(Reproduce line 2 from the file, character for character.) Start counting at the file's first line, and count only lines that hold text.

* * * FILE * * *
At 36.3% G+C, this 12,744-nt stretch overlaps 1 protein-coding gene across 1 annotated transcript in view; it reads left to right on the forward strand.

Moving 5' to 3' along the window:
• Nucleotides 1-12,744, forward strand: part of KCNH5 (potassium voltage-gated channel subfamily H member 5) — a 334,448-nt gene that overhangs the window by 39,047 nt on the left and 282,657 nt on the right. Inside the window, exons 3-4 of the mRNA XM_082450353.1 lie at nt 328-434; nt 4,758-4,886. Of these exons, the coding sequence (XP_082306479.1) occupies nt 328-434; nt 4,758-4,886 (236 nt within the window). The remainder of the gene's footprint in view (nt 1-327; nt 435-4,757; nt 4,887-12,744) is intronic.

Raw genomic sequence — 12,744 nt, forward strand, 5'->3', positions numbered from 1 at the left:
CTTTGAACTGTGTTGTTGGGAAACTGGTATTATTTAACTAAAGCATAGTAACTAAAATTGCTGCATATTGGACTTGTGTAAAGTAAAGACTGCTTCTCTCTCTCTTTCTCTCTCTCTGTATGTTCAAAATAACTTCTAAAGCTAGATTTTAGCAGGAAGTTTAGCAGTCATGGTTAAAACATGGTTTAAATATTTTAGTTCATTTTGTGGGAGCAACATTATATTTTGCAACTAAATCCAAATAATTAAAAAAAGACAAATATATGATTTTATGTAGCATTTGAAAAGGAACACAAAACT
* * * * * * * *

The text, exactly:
Moving 5' to 3' along the window: